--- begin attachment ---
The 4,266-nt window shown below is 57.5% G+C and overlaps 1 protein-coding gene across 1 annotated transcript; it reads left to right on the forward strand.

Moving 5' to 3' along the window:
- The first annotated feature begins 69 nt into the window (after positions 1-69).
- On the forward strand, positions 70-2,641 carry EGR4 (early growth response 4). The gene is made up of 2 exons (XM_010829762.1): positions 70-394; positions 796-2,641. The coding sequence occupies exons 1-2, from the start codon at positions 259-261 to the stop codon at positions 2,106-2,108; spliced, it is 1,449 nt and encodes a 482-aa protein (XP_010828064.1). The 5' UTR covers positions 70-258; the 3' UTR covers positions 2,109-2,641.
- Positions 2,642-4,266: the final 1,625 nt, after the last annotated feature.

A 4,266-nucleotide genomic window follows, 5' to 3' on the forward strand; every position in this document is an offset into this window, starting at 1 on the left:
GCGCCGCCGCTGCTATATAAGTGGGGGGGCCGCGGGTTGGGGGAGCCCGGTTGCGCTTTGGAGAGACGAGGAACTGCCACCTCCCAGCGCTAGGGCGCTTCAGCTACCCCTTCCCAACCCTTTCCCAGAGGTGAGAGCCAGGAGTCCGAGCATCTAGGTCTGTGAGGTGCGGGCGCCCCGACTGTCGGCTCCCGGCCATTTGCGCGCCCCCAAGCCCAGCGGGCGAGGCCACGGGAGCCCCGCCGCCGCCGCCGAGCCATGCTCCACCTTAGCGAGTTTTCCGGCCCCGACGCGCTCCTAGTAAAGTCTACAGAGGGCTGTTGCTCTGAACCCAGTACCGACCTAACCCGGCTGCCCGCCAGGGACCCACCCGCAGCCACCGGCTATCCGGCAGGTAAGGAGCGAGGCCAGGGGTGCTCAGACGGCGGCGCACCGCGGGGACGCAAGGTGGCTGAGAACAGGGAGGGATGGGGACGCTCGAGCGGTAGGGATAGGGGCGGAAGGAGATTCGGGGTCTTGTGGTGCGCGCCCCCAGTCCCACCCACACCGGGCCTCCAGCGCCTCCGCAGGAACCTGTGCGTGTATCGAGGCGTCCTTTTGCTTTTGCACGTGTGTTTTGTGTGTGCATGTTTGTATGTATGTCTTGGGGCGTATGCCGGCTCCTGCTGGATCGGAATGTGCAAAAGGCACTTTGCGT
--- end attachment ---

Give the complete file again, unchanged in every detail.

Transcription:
The 4,266-nt window shown below is 57.5% G+C and overlaps 1 protein-coding gene across 1 annotated transcript; it reads left to right on the forward strand.

Moving 5' to 3' along the window:
- The first annotated feature begins 69 nt into the window (after positions 1-69).
- On the forward strand, positions 70-2,641 carry EGR4 (early growth response 4). The gene is made up of 2 exons (XM_010829762.1): positions 70-394; positions 796-2,641. The coding sequence occupies exons 1-2, from the start codon at positions 259-261 to the stop codon at positions 2,106-2,108; spliced, it is 1,449 nt and encodes a 482-aa protein (XP_010828064.1). The 5' UTR covers positions 70-258; the 3' UTR covers positions 2,109-2,641.
- Positions 2,642-4,266: the final 1,625 nt, after the last annotated feature.

A 4,266-nucleotide genomic window follows, 5' to 3' on the forward strand; every position in this document is an offset into this window, starting at 1 on the left:
GCGCCGCCGCTGCTATATAAGTGGGGGGGCCGCGGGTTGGGGGAGCCCGGTTGCGCTTTGGAGAGACGAGGAACTGCCACCTCCCAGCGCTAGGGCGCTTCAGCTACCCCTTCCCAACCCTTTCCCAGAGGTGAGAGCCAGGAGTCCGAGCATCTAGGTCTGTGAGGTGCGGGCGCCCCGACTGTCGGCTCCCGGCCATTTGCGCGCCCCCAAGCCCAGCGGGCGAGGCCACGGGAGCCCCGCCGCCGCCGCCGAGCCATGCTCCACCTTAGCGAGTTTTCCGGCCCCGACGCGCTCCTAGTAAAGTCTACAGAGGGCTGTTGCTCTGAACCCAGTACCGACCTAACCCGGCTGCCCGCCAGGGACCCACCCGCAGCCACCGGCTATCCGGCAGGTAAGGAGCGAGGCCAGGGGTGCTCAGACGGCGGCGCACCGCGGGGACGCAAGGTGGCTGAGAACAGGGAGGGATGGGGACGCTCGAGCGGTAGGGATAGGGGCGGAAGGAGATTCGGGGTCTTGTGGTGCGCGCCCCCAGTCCCACCCACACCGGGCCTCCAGCGCCTCCGCAGGAACCTGTGCGTGTATCGAGGCGTCCTTTTGCTTTTGCACGTGTGTTTTGTGTGTGCATGTTTGTATGTATGTCTTGGGGCGTATGCCGGCTCCTGCTGGATCGGAATGTGCAAAAGGCACTTTGCGT